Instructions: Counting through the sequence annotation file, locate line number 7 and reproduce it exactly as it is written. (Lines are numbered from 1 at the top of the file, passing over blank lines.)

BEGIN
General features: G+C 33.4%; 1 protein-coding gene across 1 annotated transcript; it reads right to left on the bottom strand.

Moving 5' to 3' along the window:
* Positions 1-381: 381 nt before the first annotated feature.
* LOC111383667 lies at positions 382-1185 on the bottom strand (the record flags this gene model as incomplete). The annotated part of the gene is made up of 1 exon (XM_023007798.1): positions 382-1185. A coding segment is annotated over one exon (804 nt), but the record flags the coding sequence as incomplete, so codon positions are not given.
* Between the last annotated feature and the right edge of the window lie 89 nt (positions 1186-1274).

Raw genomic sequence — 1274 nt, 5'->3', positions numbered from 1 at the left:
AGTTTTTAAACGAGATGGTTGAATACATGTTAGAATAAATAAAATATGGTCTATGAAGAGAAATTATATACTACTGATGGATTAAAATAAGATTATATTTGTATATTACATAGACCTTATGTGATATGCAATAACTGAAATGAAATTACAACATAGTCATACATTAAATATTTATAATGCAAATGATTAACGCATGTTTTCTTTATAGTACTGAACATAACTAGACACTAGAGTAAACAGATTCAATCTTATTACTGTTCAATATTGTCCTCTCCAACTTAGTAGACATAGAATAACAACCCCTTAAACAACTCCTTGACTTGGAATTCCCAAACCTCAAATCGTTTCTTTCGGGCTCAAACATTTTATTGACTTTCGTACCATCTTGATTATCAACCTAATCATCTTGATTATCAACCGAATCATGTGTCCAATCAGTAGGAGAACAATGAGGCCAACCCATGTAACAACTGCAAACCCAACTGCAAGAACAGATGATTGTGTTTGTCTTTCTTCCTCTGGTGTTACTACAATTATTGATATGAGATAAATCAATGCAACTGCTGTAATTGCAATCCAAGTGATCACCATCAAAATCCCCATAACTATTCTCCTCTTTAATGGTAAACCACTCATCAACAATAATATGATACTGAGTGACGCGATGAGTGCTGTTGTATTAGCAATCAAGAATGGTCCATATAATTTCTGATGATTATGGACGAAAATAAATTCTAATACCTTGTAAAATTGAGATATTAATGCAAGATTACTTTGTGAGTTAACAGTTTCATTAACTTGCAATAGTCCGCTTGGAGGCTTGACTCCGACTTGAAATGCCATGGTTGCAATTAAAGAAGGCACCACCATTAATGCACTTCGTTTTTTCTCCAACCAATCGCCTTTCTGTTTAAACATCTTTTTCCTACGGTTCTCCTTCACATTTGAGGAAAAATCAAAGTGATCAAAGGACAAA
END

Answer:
AGTTTTTAAACGAGATGGTTGAATACATGTTAGAATAAATAAAATATGGTCTATGAAGAGAAATTATATACTACTGATGGATTAAAATAAGATTATATTTGTATATTACATAGACCTTATGTGATATGCAATAACTGAAATGAAATTACAACATAGTCATACATTAAATATTTATAATGCAAATGATTAACGCATGTTTTCTTTATAGTACTGAACATAACTAGACACTAGAGTAAACAGATTCAATCTTATTACTGTTCAATATTGTCCTCTCCAACTTAGTAGACATAGAATAACAACCCCTTAAACAACTCCTTGACTTGGAATTCCCAAACCTCAAATCGTTTCTTTCGGGCTCAAACATTTTATTGACTTTCGTACCATCTTGATTATCAACCTAATCATCTTGATTATCAACCGAATCATGTGTCCAATCAGTAGGAGAACAATGAGGCCAACCCATGTAACAACTGCAAACCCAACTGCAAGAACAGATGATTGTGTTTGTCTTTCTTCCTCTGGTGTTACTACAATTATTGATATGAGATAAATCAATGCAACTGCTGTAATTGCAATCCAAGTGATCACCATCAAAATCCCCATAACTATTCTCCTCTTTAATGGTAAACCACTCATCAACAATAATATGATACTGAGTGACGCGATGAGTGCTGTTGTATTAGCAATCAAGAATGGTCCATATAATTTCTGATGATTATGGACGAAAATAAATTCTAATACCTTGTAAAATTGAGATATTAATGCAAGATTACTTTGTGAGTTAACAGTTTCATTAACTTGCAATAGTCCGCTTGGAGGCTTGACTCCGACTTGAAATGCCATGGTTGCAATTAAAGAAGGCACCACCATTAATGCACTTCGTTTTTTCTCCAACCAATCGCCTTTCTGTTTAAACATCTTTTTCCTACGGTTCTCCTTCACATTTGAGGAAAAATCAAAGTGATCAAAGGACAAA